James Baker, CEO of Graphene@Manchester, says innovation in advanced materials has the potential to support social, economic and technological opportunities to help achieve a green recovery following the impact of COVID-19. Supported by GM LEP and a priority within the GM Economic Vision, Greater Manchester is a leading centre for advanced materials research.
Innovation in advanced materials offers the disruptive potential to transform the way we build our future cities, as well as the transport and infrastructure systems that connect them.
Alongside its health impact, the COVID-19 pandemic has upturned the global economy, with the International Monetary Fund estimating it could cost as much as US$28 trillion in lost output. So governments around the world are being urged to use this disruptive period as a catalyst and align their recovery efforts with sustainable development initiatives.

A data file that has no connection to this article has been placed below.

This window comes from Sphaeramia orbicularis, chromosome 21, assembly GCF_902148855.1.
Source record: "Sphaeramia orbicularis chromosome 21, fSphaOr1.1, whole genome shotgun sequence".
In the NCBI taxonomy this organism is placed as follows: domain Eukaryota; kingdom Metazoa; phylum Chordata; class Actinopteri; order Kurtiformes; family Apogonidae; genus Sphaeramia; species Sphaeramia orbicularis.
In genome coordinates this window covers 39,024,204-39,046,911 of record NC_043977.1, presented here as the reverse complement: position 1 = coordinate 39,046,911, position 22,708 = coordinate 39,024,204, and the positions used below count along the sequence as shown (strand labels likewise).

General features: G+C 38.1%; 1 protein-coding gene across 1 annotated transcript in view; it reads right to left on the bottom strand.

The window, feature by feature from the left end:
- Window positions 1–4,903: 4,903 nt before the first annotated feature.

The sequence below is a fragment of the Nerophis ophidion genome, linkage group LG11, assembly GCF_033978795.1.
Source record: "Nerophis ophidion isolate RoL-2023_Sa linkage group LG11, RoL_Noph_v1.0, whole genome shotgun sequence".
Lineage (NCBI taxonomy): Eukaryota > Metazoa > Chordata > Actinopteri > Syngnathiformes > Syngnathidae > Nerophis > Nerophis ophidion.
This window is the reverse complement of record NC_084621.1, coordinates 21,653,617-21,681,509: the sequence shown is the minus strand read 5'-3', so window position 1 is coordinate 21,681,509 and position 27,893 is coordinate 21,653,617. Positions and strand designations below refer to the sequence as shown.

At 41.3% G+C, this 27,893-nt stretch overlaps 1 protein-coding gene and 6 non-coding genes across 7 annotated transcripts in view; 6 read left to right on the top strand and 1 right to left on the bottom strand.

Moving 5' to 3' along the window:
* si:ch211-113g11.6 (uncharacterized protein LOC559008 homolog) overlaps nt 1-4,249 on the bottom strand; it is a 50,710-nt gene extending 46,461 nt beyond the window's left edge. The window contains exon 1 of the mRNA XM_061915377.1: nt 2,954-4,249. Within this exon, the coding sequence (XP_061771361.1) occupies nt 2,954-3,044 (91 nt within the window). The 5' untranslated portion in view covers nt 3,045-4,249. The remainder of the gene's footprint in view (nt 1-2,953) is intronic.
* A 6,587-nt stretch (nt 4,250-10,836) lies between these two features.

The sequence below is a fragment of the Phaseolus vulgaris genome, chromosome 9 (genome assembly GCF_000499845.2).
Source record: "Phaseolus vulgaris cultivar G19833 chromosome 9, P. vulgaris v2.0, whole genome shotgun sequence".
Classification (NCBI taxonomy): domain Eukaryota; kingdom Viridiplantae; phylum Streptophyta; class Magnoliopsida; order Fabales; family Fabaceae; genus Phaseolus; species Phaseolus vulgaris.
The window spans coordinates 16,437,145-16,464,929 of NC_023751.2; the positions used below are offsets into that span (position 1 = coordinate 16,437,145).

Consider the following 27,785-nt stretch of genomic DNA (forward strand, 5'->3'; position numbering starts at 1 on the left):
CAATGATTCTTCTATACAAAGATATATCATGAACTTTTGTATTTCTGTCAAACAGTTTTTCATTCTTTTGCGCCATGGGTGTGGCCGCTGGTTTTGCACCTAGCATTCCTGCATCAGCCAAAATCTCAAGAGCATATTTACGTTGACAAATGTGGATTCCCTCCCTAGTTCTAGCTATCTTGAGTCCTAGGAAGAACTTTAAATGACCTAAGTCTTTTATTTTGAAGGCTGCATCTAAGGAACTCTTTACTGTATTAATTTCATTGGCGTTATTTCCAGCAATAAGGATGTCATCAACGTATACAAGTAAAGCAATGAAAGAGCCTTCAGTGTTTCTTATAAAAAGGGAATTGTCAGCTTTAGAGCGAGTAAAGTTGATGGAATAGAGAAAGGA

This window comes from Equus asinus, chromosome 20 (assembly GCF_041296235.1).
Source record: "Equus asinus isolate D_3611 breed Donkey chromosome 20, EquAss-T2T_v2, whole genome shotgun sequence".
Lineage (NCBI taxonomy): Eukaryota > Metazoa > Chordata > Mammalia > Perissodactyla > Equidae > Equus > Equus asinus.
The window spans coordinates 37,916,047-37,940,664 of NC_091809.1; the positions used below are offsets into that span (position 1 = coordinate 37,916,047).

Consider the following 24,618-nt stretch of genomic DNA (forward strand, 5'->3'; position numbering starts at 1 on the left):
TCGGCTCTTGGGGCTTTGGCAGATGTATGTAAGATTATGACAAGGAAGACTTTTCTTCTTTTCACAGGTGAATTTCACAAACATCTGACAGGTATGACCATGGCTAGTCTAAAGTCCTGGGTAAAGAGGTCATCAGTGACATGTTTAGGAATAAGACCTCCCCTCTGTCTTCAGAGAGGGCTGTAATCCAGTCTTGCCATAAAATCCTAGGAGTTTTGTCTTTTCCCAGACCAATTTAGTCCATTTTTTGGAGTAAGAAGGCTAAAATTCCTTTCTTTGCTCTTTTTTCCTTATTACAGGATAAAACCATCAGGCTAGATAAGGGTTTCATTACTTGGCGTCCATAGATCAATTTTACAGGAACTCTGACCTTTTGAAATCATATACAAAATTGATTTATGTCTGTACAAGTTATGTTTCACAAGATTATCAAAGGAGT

In fact, the International Renewable Energy Agency (IRENA) has estimated that if we doubled annual global energy transition investments to US$2 trillion over the next three years it would boost global GDP by 1% (roughly $300-400 billion). I am convinced that some of this investment should be put into innovation around advanced materials so we can literally build back better – at the same time we can look to take up global opportunities and work with our international partners, just as Graphene@Manchester is working with Masdar.
With COVID-19 now acting as a catalyst, a number of partners at the Graphene Engineering Innovation Centre, the flagship graphene innovation accelerator based at The University of Manchester, are already conducting exciting experiments in applying graphene to concrete and road surfaces to create composites with greatly improved performance capabilities and, as result, reducing their respective carbon footprints throughout the supply chain.
This will be of great interest to the Middle East and Africa, where ambitious capital investments continue to drive the construction and infrastructure sectors. The use of graphene in concrete, for example, can make this building material stronger, more water-resistant and eco-friendly – and it is estimated that around 60 million tonnes of carbon dioxide a year could be saved by using graphene-enhanced concrete in these regions.